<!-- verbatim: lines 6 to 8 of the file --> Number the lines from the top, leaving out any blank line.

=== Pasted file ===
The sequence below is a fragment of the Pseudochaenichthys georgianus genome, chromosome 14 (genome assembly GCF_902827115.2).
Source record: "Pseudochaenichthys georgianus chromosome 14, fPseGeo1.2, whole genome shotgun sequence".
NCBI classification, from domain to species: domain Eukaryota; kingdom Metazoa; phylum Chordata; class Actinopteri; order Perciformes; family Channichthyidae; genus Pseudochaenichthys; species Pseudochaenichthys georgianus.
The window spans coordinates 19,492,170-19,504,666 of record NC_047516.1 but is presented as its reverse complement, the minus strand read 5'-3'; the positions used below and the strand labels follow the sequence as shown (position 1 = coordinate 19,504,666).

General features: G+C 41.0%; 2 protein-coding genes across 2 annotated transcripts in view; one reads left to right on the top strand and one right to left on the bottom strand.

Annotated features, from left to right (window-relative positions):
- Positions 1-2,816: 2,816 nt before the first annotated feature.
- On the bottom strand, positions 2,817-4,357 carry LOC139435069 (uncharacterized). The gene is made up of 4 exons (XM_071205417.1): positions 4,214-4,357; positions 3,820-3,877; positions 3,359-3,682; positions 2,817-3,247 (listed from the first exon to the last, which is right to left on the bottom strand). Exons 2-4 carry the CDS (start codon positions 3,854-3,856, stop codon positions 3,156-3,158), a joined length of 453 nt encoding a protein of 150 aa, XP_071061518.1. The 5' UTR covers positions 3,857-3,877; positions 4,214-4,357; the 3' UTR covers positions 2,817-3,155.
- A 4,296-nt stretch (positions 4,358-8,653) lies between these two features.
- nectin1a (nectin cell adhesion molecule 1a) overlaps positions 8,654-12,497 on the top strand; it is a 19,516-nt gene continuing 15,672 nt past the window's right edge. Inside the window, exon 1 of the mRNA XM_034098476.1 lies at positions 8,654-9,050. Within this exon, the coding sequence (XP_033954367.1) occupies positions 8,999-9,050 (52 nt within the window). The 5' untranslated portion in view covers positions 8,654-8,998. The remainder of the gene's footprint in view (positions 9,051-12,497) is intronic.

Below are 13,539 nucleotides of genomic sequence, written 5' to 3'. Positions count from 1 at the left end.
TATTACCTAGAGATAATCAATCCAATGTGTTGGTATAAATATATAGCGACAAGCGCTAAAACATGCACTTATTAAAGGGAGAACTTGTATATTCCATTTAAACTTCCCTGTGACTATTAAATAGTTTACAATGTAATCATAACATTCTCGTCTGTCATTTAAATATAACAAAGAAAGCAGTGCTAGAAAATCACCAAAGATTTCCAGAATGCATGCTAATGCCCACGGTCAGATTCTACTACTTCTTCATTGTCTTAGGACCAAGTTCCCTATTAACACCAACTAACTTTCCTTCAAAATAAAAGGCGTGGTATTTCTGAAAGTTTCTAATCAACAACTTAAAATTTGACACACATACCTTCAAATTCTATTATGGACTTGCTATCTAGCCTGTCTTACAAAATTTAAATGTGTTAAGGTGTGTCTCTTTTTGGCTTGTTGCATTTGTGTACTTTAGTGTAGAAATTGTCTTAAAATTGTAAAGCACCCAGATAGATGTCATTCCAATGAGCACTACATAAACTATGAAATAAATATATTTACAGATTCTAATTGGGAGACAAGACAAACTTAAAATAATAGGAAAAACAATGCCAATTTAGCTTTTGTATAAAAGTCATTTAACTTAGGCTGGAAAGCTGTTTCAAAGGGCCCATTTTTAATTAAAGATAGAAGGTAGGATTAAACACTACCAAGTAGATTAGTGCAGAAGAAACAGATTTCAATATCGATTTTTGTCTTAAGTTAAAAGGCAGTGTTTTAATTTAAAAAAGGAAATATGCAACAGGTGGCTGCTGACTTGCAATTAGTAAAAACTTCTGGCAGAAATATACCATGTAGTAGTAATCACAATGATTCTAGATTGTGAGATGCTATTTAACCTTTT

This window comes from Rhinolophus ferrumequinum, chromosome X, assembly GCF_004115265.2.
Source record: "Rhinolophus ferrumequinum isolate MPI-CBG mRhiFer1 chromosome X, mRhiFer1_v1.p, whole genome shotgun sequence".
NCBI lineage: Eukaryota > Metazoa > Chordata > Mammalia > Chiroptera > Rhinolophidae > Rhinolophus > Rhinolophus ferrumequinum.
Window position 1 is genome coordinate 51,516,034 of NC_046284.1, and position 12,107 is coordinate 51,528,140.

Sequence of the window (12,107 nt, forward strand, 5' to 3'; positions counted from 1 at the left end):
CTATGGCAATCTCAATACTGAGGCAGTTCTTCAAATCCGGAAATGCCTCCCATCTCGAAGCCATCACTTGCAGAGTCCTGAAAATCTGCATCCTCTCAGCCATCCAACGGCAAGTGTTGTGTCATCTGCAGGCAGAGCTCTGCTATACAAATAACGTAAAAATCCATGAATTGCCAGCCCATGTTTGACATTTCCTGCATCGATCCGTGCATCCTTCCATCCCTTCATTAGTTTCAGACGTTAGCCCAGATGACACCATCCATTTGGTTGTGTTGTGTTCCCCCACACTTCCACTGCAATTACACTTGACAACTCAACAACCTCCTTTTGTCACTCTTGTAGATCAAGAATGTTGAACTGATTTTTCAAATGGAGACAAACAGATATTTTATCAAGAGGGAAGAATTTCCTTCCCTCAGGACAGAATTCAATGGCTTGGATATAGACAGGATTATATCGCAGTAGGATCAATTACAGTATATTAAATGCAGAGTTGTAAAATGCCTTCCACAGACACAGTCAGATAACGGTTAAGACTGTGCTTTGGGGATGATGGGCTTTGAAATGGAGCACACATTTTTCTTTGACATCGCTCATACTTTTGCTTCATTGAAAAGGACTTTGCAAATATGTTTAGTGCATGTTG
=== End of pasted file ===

Annotated features, from left to right (window-relative positions):
- Positions 1-2,816: 2,816 nt before the first annotated feature.
- On the bottom strand, positions 2,817-4,357 carry LOC139435069 (uncharacterized). The gene is made up of 4 exons (XM_071205417.1): positions 4,214-4,357; positions 3,820-3,877; positions 3,359-3,682; positions 2,817-3,247 (listed from the first exon to the last, which is right to left on the bottom strand). Exons 2-4 carry the CDS (start codon positions 3,854-3,856, stop codon positions 3,156-3,158), a joined length of 453 nt encoding a protein of 150 aa, XP_071061518.1. The 5' UTR covers positions 3,857-3,877; positions 4,214-4,357; the 3' UTR covers positions 2,817-3,155.